- Geo-blocking is used by content owners to control access to content by territory or jurisdiction. However, tech-savvy end users can readily use virtual private networks (VPNs) and proxy servers to circumvent geo-blocks and their use has grown significantly in popularity, particularly in Australia. More recently, internet service providers (ISPs) in both Australia and New Zealand have looked at introducing a 'global mode' service, which allows users to access overseas video on demand (VOD) services overseas without the need to pay for a separate VPN service.
- In New Zealand, ISP CallPlus and developer ByPass Network Services have agreed to withdraw Global Mode, following the commencement of legal action by a number of rights holders.
- This article considers the legality of offering a global mode service in Australia
What is geo-blocking?
Geo-blocking is a tool used by a website operator to limit access to content, or to offer different content to users, depending on the location of the user. It uses one (or both) of two strategies to calculate the user’s location, namely:
- checking the user’s IP address, which will be uniquely associated with a particular ISP and, therefore, the country in which that ISP operates, and /or
- identifying the country of origin of the credit card that is being offered in payment for the content.
The results of one or both of these checks are used to determine whether the user will be granted access to the content.
Geo-blocking allows content producers and owners to control distribution channels and revenue streams for their content. For example, while making content freely available to UK viewers, both through traditional media and BBC iPlayer, BBC is able to license its content to TV channels in other countries, including Australia, bringing in revenue that enables the public broadcaster to continue generating quality content.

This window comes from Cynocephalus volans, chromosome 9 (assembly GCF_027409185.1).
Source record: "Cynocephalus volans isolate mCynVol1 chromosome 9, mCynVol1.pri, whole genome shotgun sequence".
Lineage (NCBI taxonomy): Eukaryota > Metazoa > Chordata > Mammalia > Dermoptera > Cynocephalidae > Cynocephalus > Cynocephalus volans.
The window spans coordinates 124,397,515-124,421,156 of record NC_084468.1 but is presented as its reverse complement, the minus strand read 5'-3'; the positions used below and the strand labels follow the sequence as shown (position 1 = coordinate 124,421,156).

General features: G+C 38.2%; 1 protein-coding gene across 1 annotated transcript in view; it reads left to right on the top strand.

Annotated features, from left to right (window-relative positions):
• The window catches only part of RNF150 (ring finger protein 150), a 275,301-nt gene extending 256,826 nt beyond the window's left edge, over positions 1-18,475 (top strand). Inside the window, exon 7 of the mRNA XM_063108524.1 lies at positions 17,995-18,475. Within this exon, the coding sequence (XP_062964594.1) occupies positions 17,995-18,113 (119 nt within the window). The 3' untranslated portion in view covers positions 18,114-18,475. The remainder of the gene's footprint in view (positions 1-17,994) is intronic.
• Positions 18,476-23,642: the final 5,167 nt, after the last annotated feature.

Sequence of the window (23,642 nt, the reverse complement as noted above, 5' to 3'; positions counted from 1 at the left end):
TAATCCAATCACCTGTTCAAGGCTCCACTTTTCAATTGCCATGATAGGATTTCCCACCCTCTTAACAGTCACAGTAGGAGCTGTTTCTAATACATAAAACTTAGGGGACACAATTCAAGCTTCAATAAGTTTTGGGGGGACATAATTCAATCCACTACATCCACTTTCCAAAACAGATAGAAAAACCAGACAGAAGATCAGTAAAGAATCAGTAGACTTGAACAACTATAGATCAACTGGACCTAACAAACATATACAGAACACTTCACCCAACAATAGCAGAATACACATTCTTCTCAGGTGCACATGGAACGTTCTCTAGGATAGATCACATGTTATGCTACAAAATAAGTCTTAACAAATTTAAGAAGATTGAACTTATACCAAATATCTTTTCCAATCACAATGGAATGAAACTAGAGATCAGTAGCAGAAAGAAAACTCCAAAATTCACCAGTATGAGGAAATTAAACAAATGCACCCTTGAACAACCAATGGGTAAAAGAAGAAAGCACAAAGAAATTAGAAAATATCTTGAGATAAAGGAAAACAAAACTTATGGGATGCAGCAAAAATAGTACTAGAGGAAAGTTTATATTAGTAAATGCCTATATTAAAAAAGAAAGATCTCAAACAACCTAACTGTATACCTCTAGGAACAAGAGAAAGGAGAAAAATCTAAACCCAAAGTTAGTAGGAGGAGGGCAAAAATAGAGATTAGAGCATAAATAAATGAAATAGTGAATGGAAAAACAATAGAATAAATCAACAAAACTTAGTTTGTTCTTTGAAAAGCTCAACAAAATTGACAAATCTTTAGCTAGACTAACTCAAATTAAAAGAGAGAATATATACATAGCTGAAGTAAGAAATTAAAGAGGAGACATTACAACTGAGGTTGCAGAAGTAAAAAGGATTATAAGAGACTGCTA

Traditional VPNs or proxy servers are used to trick target websites into believing the user’s computer is based in a country in which the website and its content are intended by the content owner to be accessed. When a user accesses a website, the request from the user’s computer is sent to the VPN or the proxy server and then ‘proxied’ to the website which sees the request as coming from within an authorised country. The website then processes the request as an authorised request, and replies to the VPN which sends the response (including the relevant content) back to the user.
‘Global mode’ services combine the traditional functions of an ISP and a VPN together. The advertising for these services promises that requests sent to international VOD services will appear to come within the target market for the VOD service so, for example, a user’s requests to the BBC iPlayer will appear to come within the UK while requests to US Netflix will appear to come from within the US.
So, is this lawful?
Technological protection measures
The Copyright Act contains a number of provisions relating to technological protection measures (TPMs), being measures designed to control access to copyright content. It is a breach of the Copyright Act to offer services that circumvent a TPM.
Broadly speaking, in the case of a film, a TPM includes a device or technology (including a computer program) that prevents, inhibits or restricts the film being copied or communicated to the public.
As geo-blocks operate to restrict a film being communicated online to a user in an unauthorised territory, there is scope for an argument that, at least where a geo-block relies on a user’s IP address to control access, it constitutes a TPM for the purposes of the Copyright Act. There has been some debate about this. However, if a geo-block is a TPM, then the further argument arises that a global mode service could constitute a ‘circumvention service’, so that offering such a service in Australia would be in contravention of the Copyright Act.
Rights holders can take action under the Copyright Act to restrain the operation of a circumvention service and to seek monetary compensation for losses suffered.
Will there be litigation here?
Recent media reports suggest that at least one new Australian ISP is considering launching a global mode service in Australia. It remains to be seen whether any such launch will trigger action by any rights holders under these provisions, or any other provisions of the Copyright Act and, if it does, whether the outcome will mirror that in New Zealand.
- Peter FitzPatrick